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# The initial and boundary conditions

The initial configuration in our simulations is set up by a distribution of all atoms at the sites of a bcc lattice. Afterward the point defects are introduced either by insertion of extra atoms in a random fashion between the lattice sites (self-interstitials), or by removal of atoms from the lattice sites (vacancies). These point defects are located at long distances one from another to avoid, as far as it possible, their interactions. The initial velocities of all atoms and point defects are set to values which depend on the temperature according to the Maxwell distribution. When these random velocities have to be adjusted again to ensure that the center of mass of the system is stationary, (i.e the velocity of the center of mass is equal to zero).

Molecular dynamics is applied to systems containing usually a few thousands atoms. Surface effects, i.e. interactions of atoms with the container wall or effects of the free surface, are dominant in such small systems. In simulations of the crystal bulk those surface effects are not of interest and may be eliminated by means of periodic boundary conditions. In order to implement the periodic boundary conditions for atoms in a volume , we imagine that the volume is only a small part of the bulk material. The volume is called the computational (or primary) cell, it represents the bulk material to extent that the bulk is assumed to be composed of the primary cell surrounded by exact replicas of itself. These replicas are called image cells. The image cells are the same size and shape. Thus, the primary cell is periodically replicated in all directions to form a macroscopic sample (See Fig. 3.1).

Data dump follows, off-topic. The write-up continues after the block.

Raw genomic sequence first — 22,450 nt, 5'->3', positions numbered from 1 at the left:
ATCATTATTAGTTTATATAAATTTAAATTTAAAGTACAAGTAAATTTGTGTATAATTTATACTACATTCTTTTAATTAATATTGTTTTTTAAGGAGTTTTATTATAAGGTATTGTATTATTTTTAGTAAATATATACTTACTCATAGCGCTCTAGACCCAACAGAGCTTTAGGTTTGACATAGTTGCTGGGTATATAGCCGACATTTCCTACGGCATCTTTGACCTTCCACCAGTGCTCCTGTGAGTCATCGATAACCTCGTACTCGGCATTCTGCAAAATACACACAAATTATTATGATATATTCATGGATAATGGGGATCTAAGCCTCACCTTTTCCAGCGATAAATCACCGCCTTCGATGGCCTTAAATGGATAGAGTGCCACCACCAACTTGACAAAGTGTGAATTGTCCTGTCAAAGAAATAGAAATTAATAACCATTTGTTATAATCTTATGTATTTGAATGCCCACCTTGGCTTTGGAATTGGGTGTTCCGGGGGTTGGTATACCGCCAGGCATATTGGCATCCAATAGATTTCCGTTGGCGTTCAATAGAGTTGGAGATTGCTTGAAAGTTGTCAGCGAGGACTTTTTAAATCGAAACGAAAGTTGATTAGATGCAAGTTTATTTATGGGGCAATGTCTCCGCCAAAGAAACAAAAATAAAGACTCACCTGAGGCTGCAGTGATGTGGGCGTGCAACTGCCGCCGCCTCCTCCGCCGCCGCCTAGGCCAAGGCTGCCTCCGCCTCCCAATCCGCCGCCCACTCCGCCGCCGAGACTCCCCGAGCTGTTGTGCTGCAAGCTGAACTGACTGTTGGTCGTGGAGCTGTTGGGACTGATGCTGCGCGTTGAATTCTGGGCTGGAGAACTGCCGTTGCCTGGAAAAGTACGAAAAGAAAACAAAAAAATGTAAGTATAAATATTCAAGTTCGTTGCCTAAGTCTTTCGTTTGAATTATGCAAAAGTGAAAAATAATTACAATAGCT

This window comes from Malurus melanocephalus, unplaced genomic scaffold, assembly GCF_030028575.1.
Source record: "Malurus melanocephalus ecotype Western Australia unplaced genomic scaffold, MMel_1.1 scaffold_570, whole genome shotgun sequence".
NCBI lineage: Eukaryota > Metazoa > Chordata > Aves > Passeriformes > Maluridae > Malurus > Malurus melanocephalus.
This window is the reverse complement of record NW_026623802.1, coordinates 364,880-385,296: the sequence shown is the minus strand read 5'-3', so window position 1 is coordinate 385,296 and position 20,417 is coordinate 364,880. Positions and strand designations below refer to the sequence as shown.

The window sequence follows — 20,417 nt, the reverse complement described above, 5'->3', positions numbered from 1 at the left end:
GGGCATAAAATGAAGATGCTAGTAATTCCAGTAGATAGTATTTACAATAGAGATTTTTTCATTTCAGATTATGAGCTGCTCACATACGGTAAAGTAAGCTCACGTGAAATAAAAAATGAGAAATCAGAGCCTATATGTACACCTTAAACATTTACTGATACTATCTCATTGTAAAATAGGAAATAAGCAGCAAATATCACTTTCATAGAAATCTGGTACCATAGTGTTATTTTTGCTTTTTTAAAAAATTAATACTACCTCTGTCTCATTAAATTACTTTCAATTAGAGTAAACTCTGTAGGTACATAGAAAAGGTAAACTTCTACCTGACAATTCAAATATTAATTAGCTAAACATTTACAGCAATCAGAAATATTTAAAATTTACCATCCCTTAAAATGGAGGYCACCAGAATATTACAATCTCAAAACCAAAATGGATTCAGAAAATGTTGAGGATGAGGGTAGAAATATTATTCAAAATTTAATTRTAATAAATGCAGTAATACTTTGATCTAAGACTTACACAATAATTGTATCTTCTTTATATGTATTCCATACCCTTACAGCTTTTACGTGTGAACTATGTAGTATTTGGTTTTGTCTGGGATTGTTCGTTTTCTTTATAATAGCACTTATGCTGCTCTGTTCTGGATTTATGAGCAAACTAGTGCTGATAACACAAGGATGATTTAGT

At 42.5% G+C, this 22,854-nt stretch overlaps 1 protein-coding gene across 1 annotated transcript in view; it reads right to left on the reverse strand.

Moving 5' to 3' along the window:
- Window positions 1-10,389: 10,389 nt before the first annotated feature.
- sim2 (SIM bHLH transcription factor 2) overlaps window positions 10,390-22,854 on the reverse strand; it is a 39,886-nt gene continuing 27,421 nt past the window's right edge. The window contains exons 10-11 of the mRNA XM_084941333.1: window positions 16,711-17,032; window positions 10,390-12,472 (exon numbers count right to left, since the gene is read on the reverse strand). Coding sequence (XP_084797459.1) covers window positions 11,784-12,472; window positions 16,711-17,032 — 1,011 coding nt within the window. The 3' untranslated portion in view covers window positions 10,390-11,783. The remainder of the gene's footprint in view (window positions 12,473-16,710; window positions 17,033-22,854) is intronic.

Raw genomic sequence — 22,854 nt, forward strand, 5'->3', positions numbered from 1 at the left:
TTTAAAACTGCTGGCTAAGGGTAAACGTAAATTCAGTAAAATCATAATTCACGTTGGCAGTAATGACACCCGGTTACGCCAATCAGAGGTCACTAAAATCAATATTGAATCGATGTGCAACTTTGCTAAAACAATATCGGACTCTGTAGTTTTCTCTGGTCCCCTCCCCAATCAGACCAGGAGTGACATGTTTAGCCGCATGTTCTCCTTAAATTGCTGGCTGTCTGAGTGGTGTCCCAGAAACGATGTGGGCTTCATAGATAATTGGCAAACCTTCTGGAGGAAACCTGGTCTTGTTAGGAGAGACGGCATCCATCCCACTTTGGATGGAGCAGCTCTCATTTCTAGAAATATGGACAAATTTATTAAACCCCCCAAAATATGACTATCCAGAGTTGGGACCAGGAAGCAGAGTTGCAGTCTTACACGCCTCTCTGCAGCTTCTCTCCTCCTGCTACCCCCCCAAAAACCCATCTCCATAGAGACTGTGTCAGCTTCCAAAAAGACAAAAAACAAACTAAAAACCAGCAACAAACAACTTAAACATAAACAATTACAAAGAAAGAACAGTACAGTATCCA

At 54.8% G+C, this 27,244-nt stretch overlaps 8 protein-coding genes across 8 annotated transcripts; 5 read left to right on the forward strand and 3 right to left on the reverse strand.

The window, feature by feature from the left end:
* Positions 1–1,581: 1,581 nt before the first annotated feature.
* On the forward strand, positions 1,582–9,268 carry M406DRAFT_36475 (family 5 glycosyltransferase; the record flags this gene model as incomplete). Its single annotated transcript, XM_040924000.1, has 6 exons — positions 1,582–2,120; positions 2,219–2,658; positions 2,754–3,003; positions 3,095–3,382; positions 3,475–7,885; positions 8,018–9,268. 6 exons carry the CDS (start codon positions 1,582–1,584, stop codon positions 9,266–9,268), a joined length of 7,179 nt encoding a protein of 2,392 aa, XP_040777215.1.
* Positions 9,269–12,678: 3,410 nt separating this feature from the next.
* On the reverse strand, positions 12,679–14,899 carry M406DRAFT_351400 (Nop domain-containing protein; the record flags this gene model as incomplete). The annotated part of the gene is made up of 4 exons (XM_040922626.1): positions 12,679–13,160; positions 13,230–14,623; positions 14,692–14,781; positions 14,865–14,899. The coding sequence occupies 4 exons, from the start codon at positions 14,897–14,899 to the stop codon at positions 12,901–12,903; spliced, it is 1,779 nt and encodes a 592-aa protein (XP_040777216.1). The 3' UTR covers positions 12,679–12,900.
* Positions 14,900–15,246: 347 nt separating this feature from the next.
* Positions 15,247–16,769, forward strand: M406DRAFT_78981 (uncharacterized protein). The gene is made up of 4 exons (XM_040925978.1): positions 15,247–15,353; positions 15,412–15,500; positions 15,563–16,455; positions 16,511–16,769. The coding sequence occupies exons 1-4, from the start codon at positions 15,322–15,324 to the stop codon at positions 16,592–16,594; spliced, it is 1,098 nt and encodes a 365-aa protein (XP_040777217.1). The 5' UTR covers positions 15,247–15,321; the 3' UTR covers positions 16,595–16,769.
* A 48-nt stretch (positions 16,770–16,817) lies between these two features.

In order to simulate the surface the periodic boundary conditions have to be altered. We use periodic boundary conditions only in the and directions, which are parallel to the surface. The system is represented as a slab of layers oriented perpendicular to the direction. Each layer contains atoms arranged in a bcc pattern. The bottom layers are fixed to mimic the effects of an infinite bulk of the solid.

Next: Other numerical techniques: simulated Up: Numerical Methods Previous: The interatomic potential
2003-01-15